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Quadratic Extrema

Date: 07/20/2002 at 03:02:40
From: Yan
Subject: about maximum and minimum values

Dear Dr. Math,

Can you give me information about the minimum and maximum values of
quadratic functions? 


Date: 07/20/2002 at 08:14:56
From: Doctor Jerry
Subject: Re: about maximum and minimum values

Hi Yan,

A standard form for a quadratic function is

  y = a*x^2 + b*x + c,

where a, b, and c are constants and a is not zero.

The graph of this function is a parabola, either opening up (if a is 
positive) or opening down (if a is negative).  If the parabola opens 
up, then the quadratic function has a minimum, which occurs at the 
vertex of the parabola. If the parabola opens down, then the quadratic 
function  has a maximum, which occurs at the vertex of the parabola. 

Here's how to find the maximum or minimum. It is  much like the 
quadratic formula, which is used to find the places where the parabola 
crosses the x-axis.

  y = a*x^2 + b*x + c

    = a(x^2 + (b/a)*x) + c

Now add and subtract (b/(2a))^2 = b^2/(4a^2) within the parentheses:

    = a(x^2 + (b/a)*x + b^2/(4a^2) - b^2/(4a^2)) + c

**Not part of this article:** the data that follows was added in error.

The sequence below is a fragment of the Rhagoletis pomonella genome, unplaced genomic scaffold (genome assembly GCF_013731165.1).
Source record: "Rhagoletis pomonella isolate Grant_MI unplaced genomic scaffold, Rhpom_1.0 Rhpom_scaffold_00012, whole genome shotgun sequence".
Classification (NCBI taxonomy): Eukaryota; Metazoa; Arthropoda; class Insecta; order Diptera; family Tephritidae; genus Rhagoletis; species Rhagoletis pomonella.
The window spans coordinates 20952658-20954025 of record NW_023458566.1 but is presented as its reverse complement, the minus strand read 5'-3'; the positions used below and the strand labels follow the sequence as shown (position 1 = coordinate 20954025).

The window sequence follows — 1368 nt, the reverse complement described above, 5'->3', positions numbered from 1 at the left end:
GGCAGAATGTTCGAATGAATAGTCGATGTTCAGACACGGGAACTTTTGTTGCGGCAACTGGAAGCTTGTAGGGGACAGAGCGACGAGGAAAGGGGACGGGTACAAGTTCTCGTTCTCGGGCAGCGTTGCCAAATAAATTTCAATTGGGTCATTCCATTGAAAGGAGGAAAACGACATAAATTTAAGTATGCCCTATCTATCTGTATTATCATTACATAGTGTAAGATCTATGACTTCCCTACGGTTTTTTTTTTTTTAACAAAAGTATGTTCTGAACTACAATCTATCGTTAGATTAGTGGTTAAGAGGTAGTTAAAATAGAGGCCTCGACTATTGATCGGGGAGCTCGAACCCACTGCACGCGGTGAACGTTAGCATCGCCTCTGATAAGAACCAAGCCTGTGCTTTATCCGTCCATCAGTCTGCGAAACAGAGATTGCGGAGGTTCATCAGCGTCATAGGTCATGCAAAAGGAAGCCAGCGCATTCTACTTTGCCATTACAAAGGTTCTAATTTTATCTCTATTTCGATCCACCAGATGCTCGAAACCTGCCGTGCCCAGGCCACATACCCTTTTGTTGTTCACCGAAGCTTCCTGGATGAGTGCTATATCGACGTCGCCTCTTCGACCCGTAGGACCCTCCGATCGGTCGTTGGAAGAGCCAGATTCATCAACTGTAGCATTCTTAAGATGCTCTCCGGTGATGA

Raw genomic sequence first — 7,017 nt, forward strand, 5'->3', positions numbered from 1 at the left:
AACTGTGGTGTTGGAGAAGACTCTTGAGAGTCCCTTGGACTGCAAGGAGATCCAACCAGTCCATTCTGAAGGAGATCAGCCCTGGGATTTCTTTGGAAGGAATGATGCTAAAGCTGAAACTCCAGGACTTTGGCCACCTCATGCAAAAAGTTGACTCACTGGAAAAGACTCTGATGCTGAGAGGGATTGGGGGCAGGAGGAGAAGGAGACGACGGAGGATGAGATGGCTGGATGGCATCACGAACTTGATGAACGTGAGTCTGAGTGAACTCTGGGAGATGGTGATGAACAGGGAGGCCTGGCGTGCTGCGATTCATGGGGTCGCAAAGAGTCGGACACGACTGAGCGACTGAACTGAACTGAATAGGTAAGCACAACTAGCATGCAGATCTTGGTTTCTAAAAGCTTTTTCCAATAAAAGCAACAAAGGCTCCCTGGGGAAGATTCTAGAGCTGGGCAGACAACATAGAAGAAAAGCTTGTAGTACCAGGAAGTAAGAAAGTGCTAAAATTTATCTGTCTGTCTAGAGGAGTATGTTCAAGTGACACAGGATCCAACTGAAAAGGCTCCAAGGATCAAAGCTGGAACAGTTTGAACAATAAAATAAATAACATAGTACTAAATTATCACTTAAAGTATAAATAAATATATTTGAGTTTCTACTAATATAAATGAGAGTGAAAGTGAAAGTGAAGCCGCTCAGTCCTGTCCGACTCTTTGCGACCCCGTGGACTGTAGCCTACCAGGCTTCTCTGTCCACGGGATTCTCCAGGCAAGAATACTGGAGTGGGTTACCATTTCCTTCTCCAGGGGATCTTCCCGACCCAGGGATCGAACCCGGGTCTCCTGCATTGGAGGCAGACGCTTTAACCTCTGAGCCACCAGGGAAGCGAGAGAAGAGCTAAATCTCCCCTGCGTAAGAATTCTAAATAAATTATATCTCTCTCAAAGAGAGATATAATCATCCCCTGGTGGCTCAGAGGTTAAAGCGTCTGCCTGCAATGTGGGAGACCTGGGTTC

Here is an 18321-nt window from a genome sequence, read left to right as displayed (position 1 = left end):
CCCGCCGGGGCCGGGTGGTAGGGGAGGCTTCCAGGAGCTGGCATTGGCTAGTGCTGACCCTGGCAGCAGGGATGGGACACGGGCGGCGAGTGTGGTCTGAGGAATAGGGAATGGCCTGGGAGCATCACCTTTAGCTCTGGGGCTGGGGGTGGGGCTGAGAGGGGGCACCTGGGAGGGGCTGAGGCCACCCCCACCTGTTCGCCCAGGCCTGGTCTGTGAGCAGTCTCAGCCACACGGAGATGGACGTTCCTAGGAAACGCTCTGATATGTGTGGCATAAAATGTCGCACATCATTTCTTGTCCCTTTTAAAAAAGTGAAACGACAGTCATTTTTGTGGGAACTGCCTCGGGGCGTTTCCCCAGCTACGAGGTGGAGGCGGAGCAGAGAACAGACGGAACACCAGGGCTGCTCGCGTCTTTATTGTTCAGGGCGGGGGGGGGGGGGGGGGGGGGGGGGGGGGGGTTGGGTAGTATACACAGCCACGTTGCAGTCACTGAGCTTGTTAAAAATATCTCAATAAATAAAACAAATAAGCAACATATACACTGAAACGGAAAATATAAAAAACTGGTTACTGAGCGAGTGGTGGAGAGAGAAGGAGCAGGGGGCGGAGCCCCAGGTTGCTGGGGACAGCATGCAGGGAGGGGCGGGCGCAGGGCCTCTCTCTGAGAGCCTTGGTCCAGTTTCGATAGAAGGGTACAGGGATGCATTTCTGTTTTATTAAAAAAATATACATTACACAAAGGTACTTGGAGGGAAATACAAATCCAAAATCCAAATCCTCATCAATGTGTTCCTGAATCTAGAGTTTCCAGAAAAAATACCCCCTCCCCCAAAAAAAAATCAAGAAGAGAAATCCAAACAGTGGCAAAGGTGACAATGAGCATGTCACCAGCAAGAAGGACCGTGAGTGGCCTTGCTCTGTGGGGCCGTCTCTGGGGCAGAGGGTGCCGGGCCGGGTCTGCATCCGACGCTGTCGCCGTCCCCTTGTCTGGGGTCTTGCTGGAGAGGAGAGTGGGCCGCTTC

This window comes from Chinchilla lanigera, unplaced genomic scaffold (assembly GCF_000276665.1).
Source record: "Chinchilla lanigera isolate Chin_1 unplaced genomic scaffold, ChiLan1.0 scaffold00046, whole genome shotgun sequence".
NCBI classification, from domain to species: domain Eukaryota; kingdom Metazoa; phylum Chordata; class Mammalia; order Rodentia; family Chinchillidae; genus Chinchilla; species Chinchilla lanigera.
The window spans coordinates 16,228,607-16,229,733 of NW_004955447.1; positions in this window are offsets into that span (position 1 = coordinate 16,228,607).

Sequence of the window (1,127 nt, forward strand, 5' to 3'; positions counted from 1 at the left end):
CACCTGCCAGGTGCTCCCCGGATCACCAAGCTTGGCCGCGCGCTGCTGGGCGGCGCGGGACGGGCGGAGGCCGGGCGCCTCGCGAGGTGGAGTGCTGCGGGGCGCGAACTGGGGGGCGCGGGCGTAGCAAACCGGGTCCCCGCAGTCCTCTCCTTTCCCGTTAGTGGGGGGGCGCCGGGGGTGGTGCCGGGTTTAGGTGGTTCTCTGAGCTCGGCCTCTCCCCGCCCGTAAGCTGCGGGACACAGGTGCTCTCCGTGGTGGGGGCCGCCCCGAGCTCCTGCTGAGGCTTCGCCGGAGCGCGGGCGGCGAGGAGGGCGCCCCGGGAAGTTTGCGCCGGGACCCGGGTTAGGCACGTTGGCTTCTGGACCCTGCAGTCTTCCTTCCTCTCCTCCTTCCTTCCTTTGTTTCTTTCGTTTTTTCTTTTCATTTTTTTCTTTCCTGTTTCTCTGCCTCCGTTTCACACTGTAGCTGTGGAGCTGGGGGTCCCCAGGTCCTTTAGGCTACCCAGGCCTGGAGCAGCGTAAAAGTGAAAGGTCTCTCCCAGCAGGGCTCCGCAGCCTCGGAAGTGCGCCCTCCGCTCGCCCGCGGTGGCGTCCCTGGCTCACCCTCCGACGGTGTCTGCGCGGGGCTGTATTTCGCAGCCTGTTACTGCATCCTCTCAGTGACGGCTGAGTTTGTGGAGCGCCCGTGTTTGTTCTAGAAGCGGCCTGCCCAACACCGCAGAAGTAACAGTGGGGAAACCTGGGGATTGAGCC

= a(x^2 + (b/a)*x + b^2/(4a^2)) - b^2/(4a) + c

    = a(x+b/(2a))^2 - b^2/(4a) + c

    = a(x+b/(2a))^2 - [b^2-4*a*c]/(4a)

Now, if a>0, we see that in the above expression, the term


is either positive or zero.  If it is zero, then y is as small as it 
can be. Hence, the point 

  (-b/(2a),- [b^2-4*a*c]/(4a)) 

is the minimum point on the parabola.  

If a<0, a similar argument can be made, showing that the point 

  (-b/(2a),- [b^2-4*a*c]/(4a)) 

is the maximum point on the parabola.  

- Doctor Jerry, The Math Forum 

Date: 07/21/2002 at 11:43:25
From: Yan
Subject: Thank you (about maximum and minimum values)

Thanks for replying to my question! Your answer is excellent.
It was just what I wanted to know. Thanks a lot!
Associated Topics:
High School Calculus

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